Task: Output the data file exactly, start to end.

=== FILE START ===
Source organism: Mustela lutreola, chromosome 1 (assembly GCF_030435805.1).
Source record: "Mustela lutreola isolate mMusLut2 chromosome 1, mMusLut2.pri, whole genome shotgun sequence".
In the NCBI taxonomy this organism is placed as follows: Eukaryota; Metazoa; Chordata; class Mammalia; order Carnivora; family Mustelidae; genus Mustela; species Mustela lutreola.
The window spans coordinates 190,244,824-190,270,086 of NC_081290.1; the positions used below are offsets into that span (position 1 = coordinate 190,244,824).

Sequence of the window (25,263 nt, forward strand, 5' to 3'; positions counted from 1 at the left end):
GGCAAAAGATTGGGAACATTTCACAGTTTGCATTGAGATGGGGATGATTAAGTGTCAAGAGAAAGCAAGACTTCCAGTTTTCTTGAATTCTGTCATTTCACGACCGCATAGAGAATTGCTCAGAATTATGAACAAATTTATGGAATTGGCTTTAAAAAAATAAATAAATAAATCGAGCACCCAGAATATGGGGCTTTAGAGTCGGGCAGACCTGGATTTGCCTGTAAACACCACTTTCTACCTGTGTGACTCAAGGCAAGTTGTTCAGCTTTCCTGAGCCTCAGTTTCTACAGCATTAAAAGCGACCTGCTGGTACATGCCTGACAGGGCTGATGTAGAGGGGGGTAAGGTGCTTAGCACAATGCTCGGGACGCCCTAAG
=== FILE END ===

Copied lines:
Source organism: Mustela lutreola, chromosome 1 (assembly GCF_030435805.1).
Source record: "Mustela lutreola isolate mMusLut2 chromosome 1, mMusLut2.pri, whole genome shotgun sequence".
In the NCBI taxonomy this organism is placed as follows: Eukaryota; Metazoa; Chordata; class Mammalia; order Carnivora; family Mustelidae; genus Mustela; species Mustela lutreola.
The window spans coordinates 190,244,824-190,270,086 of NC_081290.1; the positions used below are offsets into that span (position 1 = coordinate 190,244,824).

Sequence of the window (25,263 nt, forward strand, 5' to 3'; positions counted from 1 at the left end):
GGCAAAAGATTGGGAACATTTCACAGTTTGCATTGAGATGGGGATGATTAAGTGTCAAGAGAAAGCAAGACTTCCAGTTTTCTTGAATTCTGTCATTTCACGACCGCATAGAGAATTGCTCAGAATTATGAACAAATTTATGGAATTGGCTTTAAAAAAATAAATAAATAAATCGAGCACCCAGAATATGGGGCTTTAGAGTCGGGCAGACCTGGATTTGCCTGTAAACACCACTTTCTACCTGTGTGACTCAAGGCAAGTTGTTCAGCTTTCCTGAGCCTCAGTTTCTACAGCATTAAAAGCGACCTGCTGGTACATGCCTGACAGGGCTGATGTAGAGGGGGGTAAGGTGCTTAGCACAATGCTCGGGACGCCCTAAG